Respond to contacts as soon as you can, ideally within two days, even if your response is to say no. It's discouraging to write to a potential service provider/receiver and not hear back.
If you've tried to reach someone unsuccessfully – it's been several days, and you've made several contacts via both phone and email – let an administrator know. We'll try to reach the person and confirm that they still want to be a member of the time bank.
...what work needs doing, how long it might take, what supplies might be needed. The service receiver is responsible for any costs incurred, including gas money if appropriate. If the provider has to travel a long way to help you, you might also consider including their travel time in the hours exchanged. Negotiate these things before you begin.
The software allows either person to record the transaction, but the one who's earning the hours by providing a service is probably the person who has the most interest in getting it recorded promptly. Of course it’s fine for the receiver to record it if that works best for both of you.
No matter what the service is, one hour of work equals one hour on the computer program. Please resist the temptation to fudge the numbers – either up or down – to reflect what you think the monetary value of your service would be.
The program allows for recording in quarter-hour increments. For example, if you worked for one hour and 45 minutes, you would enter "1.75" in the "Number of Hours" box.
If you've received a service, you'll get a message on your News and Messaging page notifying you when the provider has recorded the transaction. Then you’ll have a chance to indicate whether or not you were satisfied with the work that was done for you. The answer defaults to “Yes”, so you would only change it if something went wrong...
...But it would be better to work with the other member and try and make it right. Maybe they didn't understand what you wanted, or maybe they tried their best and their best didn't meet your expectations. Keep in mind: we're neighbors helping neighbors, and not all of us are trained professionals.
You can also indicate whether or not you’re willing to serve as a reference for that person. If you answer “Yes”, other members may contact you to ask about your experience. The time bank thrives on our confidence and trust in one another. A recommendation is a great way to show the community that a person can be trusted to do a good job.
Be patient rather than critical, accept guidance gracefully, respect each other's different beliefs or ways of living, and be kind.
Keep any appointments you've set. If you have to cancel or reschedule, contact the other person as soon as possible.
Don't ask for money unless it's to reimburse an expense directly related to a service you've provided, and don't solicit tips.
Keep other members' lives and personal information confidential. Use the messaging system and members' contact information only to set up exchanges, and don't use the eBlast function to spam us all.
Be respectful of other people's space: If you're providing a service at someone's home, know that you're a guest there and behave accordingly.
Some of the transactions you'll have with other time bank members will be in your home. Here are several suggestions for making that a comfortable, safe experience:
Check the number of services that have already been satisfactorily provided to other time bank members. At the top of each member's public profile page, next to the photo, you'll see a list of the number of services provided and received and how many members were happy with the services that this member provided.
Check the references that time bank members offer to give after a service is completed. After time bank members receive a service, they can indicate their willingness to give a reference for the member who provided the service. On the member's public profile, you'll see a heart icon next to a service where a reference is provided. Hovering the mouse over the heart pops up a list of those willing to provide a reference. Clicking on the heart brings you to a page where you can email each reference provider (one at a time).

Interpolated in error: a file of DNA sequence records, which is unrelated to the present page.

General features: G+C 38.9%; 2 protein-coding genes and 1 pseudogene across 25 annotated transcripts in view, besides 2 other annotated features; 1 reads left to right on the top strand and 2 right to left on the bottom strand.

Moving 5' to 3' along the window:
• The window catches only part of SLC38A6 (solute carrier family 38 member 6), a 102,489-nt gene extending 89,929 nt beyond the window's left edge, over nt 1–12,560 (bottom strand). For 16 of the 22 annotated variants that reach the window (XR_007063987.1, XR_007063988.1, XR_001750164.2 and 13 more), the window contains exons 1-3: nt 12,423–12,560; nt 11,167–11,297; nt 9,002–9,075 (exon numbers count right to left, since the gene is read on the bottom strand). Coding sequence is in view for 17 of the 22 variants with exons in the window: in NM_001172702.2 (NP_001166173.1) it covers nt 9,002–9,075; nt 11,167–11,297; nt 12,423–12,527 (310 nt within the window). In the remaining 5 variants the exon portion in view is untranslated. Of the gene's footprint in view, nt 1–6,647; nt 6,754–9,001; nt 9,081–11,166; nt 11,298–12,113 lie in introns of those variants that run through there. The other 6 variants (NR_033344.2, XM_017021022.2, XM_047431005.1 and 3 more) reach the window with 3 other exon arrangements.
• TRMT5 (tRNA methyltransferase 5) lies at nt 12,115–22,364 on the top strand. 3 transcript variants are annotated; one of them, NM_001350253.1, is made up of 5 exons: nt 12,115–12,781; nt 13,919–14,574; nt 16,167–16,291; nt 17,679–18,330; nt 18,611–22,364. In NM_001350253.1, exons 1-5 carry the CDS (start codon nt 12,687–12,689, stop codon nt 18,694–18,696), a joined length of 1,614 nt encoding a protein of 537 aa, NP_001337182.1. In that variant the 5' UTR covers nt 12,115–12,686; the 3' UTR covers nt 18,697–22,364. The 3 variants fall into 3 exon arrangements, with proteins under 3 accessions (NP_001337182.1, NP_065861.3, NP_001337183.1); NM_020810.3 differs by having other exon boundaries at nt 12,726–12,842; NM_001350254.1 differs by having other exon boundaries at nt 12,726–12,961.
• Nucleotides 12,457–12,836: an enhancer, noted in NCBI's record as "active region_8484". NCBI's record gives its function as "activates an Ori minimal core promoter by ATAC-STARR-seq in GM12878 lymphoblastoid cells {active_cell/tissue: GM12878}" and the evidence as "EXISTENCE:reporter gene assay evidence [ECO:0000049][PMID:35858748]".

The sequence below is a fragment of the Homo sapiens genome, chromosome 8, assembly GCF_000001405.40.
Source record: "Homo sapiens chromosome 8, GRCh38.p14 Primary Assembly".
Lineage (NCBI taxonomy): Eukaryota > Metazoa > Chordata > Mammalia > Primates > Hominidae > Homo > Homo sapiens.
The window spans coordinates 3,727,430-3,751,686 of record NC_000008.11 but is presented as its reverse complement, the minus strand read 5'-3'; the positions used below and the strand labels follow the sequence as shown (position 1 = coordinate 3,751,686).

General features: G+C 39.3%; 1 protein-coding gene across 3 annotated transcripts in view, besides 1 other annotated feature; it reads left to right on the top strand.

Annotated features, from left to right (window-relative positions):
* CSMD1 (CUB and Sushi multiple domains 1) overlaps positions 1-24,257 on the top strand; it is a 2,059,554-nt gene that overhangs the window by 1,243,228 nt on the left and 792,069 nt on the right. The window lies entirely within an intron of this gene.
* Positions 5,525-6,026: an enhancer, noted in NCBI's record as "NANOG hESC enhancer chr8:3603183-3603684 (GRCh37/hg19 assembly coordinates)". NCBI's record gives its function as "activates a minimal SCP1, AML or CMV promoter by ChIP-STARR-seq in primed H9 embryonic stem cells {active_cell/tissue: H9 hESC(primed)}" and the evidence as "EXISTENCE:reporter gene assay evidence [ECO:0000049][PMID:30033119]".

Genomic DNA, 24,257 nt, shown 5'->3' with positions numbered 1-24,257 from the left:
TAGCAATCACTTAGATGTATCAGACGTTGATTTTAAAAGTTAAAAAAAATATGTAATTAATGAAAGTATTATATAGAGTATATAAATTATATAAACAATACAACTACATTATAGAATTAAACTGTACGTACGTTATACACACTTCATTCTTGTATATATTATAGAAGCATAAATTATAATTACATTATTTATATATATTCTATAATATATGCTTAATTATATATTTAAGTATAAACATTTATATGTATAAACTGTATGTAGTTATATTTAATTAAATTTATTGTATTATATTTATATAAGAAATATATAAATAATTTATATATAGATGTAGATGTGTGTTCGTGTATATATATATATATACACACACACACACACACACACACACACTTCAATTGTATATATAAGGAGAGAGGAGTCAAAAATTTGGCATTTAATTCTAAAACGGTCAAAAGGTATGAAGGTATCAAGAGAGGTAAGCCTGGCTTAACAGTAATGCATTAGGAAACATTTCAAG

Meet other members in a public location before scheduling a transaction. Before you schedule a service, go someplace neutral and get to know each other. SV TimeBank has events scheduled throughout the year. These events are a great place to meet other time bankers but a café works fine, too.
If there's an accident or emergency, call 911 right away.
You also have the right to contact the police to report a crime.
If another member has treated you badly in any way or done something illegal or dangerous, let an administrator know. While the SV TimeBank is primarily here to facilitate connections and not manage them, we'll do what we can to help resolve the situation. Anyone who abuses the time bank or its members may have their account suspended or their membership revoked.
Did you get this far? Yay! We're excited you're interested in our timebank. If you have any further questions, get in touch with us! We'd love to hear from you.
A portion of this guide was written by and used here with kind permission from the West Sound Time Bank, www.westsoundtimebank.org - a fellow timebank who has a way with words.
Safari, FireFox and Google Chrome do not always auto refresh content. To see your changes force a page refresh. You could also perform a browser fix:
Go to Instructions To FIX Safari and Click the Safari Tab
1. Type about:config into the location bar and press enter
2. Accept the warning message and you will be taken to a list of preferences
3. Locate the preference browser.cache.check_doc_frequency, double-click on it and change its value to 1
Simply close Chrome, right-click your Chrome shortcut, click Properties, and then in the field labeled Target:, make it look like this:
"...chrome.exe" --disk-cache-dir="C:" --disk-cache-size=N
A community group where members share their talents and services, record their hours, and then “spend” them later on services they want.
We are all assets - we all have something to give.
Some work is beyond price. Building strong community, working for democracy, raising healthy families - this work is valuable.
Not “How can I help you?” but “How can we help each other?”
Connecting with others enriches our lives and strengthens the community.
Every human being matters.